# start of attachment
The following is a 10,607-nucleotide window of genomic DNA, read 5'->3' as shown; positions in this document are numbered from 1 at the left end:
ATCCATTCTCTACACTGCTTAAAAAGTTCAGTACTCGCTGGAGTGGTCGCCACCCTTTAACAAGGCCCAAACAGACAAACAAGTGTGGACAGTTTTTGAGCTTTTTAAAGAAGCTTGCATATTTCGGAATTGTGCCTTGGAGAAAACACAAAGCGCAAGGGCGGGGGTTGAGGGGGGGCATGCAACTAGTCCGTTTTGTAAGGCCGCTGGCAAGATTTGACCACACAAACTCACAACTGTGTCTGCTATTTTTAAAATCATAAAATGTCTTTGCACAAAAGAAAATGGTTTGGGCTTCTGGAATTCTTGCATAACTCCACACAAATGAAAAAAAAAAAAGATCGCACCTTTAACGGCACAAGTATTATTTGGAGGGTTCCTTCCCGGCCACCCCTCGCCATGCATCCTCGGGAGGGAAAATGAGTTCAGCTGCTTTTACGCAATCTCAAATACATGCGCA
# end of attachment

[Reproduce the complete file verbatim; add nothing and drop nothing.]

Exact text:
The following is a 10,607-nucleotide window of genomic DNA, read 5'->3' as shown; positions in this document are numbered from 1 at the left end:
ATCCATTCTCTACACTGCTTAAAAAGTTCAGTACTCGCTGGAGTGGTCGCCACCCTTTAACAAGGCCCAAACAGACAAACAAGTGTGGACAGTTTTTGAGCTTTTTAAAGAAGCTTGCATATTTCGGAATTGTGCCTTGGAGAAAACACAAAGCGCAAGGGCGGGGGTTGAGGGGGGGCATGCAACTAGTCCGTTTTGTAAGGCCGCTGGCAAGATTTGACCACACAAACTCACAACTGTGTCTGCTATTTTTAAAATCATAAAATGTCTTTGCACAAAAGAAAATGGTTTGGGCTTCTGGAATTCTTGCATAACTCCACACAAATGAAAAAAAAAAAAGATCGCACCTTTAACGGCACAAGTATTATTTGGAGGGTTCCTTCCCGGCCACCCCTCGCCATGCATCCTCGGGAGGGAAAATGAGTTCAGCTGCTTTTACGCAATCTCAAATACATGCGCA